This Monday was Veterans’ Day. Amidst busy schedules and other currents of debate on campus, the holiday went largely unacknowledged. A number of students were unaware, in fact, that it was a special day at all. Veteran’s Day began as Armistice Day on Nov. 11, 1919 when President Woodrow Wilson declared a day of solemnity observed in honor of those who served in World War I. In response to the efforts of a WWII veteran named Raymond Weeks, President Dwight Eisenhower expanded the day to include recognition of veterans who had served the country.

Today, less than 10 percent of the population has served in the military in any capacity. For many in our generation, the concept of war is increasingly unfamiliar and unpalatable. How are we, as civilians and students, to respond to Veterans’ Day in this context?

Service in the United States military involves an oath to support and defend the Constitution. The American Constitution is the symbol of liberty, equal treatment under the law, and representative government based on our fundamental human dignity. Although at different times in American history the nation’s ideals have been imperfectly realized, its citizens still believe in and hold them dear.

Although military service offers tremendous individual benefits, there are also high costs. Throughout their time in uniform, soldiers sacrifice certainty, autonomy, personal identity, and creature comforts. Soldiers give up their ability to express their political beliefs openly, full participation in their families’ lives, and identification with society at large. The situations they encounter in the line of duty put their very lives at risk. How many among us would be willing to sacrifice that much?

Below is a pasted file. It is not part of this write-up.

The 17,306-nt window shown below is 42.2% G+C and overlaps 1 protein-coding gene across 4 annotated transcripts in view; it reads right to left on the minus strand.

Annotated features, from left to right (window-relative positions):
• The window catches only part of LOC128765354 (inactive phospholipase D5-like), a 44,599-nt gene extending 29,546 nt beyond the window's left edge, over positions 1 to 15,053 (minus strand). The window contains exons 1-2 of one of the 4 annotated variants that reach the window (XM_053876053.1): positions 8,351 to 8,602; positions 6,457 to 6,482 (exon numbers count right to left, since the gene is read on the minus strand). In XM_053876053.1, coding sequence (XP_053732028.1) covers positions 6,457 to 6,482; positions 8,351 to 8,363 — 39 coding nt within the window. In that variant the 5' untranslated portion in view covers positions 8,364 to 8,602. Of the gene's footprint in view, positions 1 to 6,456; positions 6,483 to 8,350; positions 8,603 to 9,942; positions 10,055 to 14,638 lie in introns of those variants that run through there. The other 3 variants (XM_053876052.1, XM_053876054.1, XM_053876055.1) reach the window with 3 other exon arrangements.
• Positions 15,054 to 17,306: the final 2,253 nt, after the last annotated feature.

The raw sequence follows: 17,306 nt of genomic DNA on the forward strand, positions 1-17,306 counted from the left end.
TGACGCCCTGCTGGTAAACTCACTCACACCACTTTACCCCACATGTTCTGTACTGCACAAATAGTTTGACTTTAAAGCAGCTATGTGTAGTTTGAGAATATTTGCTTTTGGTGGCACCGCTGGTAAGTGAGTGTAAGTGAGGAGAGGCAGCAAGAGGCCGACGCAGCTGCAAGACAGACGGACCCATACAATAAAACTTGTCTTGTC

Patriotism is not always the motivation for service, but our military men and women sign up to participate in something bigger than themselves. For better or worse, they write a blank check made payable to the United States for an amount of “up to and including their lives.” To the rest of the world, they represent the best of our country and its founding principles.

College is, on a broad scale, about discerning how we want to leave our mark on the world. The hopes, dreams, and future possibilities of undergraduates can be vivified by the example and wisdom of veterans. Our university prides itself on openness, diversity, and strong communal principles. There are even a number of veterans and members of their families among us. Keep your eye out for them, say thank you, and most importantly, be attentive to the exceptional experience and depth of perspective they contribute to and enrich our community with.

In honor of Veterans’ Day, slow down and remove yourself from the urgency of the college environment for a few moments. Reflect on what motivates you and what is meaningful in your life. It is important to remember all those who have served our country and to verbally and visibly acknowledge them.

An even more compelling testimony to their sacrifices is to live with an attitude of gratitude. Make the most of the opportunities to flourish and excel that come from living in a nation and society of freedom. Resolve to live a life worthy of the ideals for which they fought and committed their lives that they may be perpetually honored as they deserve. Happy Veteran’s Day.

Watson is a member of

the class of 2015.



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